Final negotiations began on 1 May, when an agreement was almost reached. However, one million miners were locked out, it being impossible to get them back to work without firm assurances concerning their wages. Last-minute negotiations failed to achieve this, leading to announcement by the TUC that a general strike “in defence of miners’ wages and hours” was to begin on 3 May, a Monday, at one minute to midnight. The leaders of the Labour Party were terrified by the revolutionary elements within the union movement or at least worried about the damage association with them would do to their newly established reputation as a more moderate party of government and were unhappy about the proposed general strike. During the next two days, frantic efforts were made to reach an agreement with the government and the mine owners.
However, these efforts failed, mainly owing to an eleventh-hour decision by printers of the Daily Mail to refuse to print an editorial (“For King and Country”) condemning the general strike. They objected to the following passage: “A general strike is not an industrial dispute. It is a revolutionary move which can only succeed by destroying the government and subverting the rights and liberties of the people”. When Baldwin heard of this, he called off the negotiations with the TUC, saying that the printers’ action was interfering with the liberty of the press.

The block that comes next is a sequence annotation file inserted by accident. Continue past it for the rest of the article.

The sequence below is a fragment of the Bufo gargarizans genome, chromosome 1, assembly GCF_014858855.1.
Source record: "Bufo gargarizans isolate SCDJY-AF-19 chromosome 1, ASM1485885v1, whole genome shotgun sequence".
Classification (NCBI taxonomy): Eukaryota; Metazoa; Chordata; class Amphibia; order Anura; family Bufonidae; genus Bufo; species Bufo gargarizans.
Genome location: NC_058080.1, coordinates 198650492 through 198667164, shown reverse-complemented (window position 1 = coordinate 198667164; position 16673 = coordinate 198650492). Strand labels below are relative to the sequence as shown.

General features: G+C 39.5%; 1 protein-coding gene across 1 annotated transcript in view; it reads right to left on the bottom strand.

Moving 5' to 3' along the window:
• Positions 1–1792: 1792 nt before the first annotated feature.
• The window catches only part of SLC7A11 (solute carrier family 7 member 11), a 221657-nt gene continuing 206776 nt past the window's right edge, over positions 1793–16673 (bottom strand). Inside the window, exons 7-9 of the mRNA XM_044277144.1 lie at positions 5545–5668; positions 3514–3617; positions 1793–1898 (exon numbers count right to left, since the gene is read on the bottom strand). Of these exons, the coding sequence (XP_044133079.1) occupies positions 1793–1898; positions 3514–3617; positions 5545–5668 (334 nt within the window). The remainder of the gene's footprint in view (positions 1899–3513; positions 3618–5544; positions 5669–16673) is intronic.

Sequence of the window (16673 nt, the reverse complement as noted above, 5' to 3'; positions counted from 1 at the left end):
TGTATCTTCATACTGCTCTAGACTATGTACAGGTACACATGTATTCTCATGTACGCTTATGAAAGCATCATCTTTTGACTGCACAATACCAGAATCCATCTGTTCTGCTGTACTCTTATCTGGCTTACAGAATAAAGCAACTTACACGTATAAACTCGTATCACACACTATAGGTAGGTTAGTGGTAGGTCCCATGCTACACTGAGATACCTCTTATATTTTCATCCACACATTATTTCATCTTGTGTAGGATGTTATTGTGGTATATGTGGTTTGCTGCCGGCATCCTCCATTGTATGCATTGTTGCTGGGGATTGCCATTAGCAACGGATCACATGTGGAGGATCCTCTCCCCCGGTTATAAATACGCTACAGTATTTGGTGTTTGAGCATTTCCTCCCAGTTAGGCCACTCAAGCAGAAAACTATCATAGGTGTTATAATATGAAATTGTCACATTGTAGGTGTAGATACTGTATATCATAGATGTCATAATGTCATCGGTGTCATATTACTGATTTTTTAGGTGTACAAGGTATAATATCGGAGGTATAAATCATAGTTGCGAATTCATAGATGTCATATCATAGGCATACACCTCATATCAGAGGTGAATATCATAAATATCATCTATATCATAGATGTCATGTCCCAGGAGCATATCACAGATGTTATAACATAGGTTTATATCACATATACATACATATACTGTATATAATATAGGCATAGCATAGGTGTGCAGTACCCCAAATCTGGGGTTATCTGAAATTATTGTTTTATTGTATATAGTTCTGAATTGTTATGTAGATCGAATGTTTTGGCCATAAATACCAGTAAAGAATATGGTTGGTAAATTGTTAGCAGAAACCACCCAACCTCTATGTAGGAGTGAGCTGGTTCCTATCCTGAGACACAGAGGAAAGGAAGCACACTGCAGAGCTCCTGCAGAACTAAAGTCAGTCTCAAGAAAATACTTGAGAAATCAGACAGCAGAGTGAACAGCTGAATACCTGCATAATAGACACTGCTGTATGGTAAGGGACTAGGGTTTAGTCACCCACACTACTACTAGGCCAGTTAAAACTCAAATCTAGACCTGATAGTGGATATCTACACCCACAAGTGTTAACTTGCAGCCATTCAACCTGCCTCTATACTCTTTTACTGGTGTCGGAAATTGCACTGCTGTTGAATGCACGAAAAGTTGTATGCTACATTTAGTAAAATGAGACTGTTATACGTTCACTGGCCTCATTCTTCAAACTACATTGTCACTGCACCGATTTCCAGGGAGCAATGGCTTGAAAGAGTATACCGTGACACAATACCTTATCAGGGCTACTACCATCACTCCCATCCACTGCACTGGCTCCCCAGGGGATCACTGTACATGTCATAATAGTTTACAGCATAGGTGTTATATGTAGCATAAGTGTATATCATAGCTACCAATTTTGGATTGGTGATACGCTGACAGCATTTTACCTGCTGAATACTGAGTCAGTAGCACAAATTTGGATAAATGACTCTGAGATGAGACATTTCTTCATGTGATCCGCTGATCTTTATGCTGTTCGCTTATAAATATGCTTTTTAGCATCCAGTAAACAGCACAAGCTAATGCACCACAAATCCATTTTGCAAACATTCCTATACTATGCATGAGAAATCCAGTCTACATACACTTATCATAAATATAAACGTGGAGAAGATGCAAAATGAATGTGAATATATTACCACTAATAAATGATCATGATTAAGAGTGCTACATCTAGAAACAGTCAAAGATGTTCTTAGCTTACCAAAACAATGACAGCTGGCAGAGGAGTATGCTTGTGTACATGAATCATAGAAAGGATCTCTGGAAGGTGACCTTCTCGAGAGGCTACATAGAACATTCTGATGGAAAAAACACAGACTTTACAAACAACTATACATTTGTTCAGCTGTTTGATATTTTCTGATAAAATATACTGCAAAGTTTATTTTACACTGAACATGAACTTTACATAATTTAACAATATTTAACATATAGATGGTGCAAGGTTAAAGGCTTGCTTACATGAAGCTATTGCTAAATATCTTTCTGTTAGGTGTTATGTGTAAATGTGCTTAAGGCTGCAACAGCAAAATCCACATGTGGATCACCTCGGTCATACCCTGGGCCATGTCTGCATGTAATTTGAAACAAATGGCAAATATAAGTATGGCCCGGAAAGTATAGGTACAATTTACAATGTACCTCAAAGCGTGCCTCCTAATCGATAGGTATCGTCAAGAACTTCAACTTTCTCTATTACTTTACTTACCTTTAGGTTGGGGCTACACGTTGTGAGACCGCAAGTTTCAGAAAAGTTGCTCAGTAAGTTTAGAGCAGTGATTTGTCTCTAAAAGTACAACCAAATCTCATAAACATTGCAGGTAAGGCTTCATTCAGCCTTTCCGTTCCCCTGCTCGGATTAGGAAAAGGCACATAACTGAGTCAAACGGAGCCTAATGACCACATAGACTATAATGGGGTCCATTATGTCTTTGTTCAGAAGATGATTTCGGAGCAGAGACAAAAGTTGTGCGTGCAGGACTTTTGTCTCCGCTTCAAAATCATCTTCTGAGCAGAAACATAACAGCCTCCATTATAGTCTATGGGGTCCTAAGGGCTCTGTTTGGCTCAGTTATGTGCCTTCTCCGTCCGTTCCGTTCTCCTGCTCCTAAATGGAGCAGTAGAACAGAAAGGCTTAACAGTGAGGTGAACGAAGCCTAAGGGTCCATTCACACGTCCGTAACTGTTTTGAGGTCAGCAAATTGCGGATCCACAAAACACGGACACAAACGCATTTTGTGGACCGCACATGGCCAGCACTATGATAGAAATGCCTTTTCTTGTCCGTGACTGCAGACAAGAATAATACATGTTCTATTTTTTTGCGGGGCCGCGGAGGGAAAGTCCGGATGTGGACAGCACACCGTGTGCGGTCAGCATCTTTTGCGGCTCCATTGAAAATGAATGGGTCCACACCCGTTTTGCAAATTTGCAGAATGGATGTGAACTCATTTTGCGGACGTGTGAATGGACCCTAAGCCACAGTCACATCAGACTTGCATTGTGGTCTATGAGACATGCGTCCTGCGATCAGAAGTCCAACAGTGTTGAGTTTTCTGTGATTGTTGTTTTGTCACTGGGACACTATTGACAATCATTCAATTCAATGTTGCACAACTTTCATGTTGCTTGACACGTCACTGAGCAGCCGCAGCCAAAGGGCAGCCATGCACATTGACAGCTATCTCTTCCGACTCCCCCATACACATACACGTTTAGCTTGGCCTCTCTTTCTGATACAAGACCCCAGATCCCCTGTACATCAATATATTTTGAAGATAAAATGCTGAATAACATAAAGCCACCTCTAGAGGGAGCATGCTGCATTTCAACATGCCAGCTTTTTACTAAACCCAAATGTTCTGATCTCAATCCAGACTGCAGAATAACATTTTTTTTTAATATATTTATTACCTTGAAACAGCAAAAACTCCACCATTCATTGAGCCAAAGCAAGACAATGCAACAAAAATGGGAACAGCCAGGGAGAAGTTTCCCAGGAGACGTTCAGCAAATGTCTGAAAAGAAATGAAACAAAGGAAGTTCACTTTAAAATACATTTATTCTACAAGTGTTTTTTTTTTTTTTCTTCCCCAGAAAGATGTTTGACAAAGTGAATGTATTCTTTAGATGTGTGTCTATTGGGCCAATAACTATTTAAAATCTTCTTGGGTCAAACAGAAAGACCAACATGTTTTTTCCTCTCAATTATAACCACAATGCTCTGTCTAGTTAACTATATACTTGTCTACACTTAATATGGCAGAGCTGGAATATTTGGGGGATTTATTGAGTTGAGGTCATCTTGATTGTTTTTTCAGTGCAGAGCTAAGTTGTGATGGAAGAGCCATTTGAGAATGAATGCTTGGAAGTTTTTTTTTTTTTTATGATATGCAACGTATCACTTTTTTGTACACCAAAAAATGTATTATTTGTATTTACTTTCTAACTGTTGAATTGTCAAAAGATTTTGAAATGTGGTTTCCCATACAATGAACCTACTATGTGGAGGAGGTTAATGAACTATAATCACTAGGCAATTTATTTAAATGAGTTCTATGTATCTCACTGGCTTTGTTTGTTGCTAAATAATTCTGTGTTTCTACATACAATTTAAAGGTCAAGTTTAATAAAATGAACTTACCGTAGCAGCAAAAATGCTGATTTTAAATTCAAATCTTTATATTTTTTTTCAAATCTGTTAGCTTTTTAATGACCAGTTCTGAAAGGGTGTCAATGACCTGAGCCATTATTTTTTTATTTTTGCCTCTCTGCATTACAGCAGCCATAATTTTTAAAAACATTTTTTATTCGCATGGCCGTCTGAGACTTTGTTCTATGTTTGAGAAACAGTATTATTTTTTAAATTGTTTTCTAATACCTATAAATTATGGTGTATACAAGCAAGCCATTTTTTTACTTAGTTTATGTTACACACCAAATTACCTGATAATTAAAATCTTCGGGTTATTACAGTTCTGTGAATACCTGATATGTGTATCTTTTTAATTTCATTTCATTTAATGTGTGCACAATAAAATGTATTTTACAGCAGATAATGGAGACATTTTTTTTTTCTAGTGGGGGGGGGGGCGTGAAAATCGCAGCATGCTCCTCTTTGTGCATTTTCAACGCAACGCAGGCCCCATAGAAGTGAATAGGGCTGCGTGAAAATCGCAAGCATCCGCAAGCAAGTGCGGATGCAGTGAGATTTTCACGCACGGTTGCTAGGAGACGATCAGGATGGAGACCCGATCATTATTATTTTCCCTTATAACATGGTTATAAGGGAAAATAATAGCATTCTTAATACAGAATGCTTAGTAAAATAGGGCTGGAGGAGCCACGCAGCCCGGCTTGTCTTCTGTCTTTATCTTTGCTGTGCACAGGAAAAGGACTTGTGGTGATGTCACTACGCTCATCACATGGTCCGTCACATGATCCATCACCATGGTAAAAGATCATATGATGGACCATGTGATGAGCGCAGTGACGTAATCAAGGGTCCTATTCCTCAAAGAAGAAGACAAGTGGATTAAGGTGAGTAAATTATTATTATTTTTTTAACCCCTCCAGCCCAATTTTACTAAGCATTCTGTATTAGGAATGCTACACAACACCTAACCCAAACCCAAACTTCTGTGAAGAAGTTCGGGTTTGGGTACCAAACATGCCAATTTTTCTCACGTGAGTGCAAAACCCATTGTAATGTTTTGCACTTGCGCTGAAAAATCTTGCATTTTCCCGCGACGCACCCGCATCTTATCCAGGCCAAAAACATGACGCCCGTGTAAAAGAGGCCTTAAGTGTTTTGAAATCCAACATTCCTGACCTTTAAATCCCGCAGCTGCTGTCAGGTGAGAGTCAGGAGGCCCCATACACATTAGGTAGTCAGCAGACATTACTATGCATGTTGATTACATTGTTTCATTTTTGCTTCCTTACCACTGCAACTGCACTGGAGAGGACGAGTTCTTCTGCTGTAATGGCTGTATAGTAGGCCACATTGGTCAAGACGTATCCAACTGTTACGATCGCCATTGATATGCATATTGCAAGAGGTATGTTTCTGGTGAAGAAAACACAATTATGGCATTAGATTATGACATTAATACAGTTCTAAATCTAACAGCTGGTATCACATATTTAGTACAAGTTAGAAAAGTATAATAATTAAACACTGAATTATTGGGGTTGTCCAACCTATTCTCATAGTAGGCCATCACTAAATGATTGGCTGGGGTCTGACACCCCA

King George V took exception to suggestions that the strikers were ‘revolutionaries’ saying, “Try living on their wages before you judge them.” The TUC feared that an all-out general strike would bring revolutionary elements to the fore and limited the participants to railwaymen, transport workers, printers, dockers, ironworkers and steelworkers, as these were regarded as pivotal in the dispute. The overwhelming, meantime, the government put in place a “militia” of special constables, called the Organisation for the Maintenance of Supplies (OMS).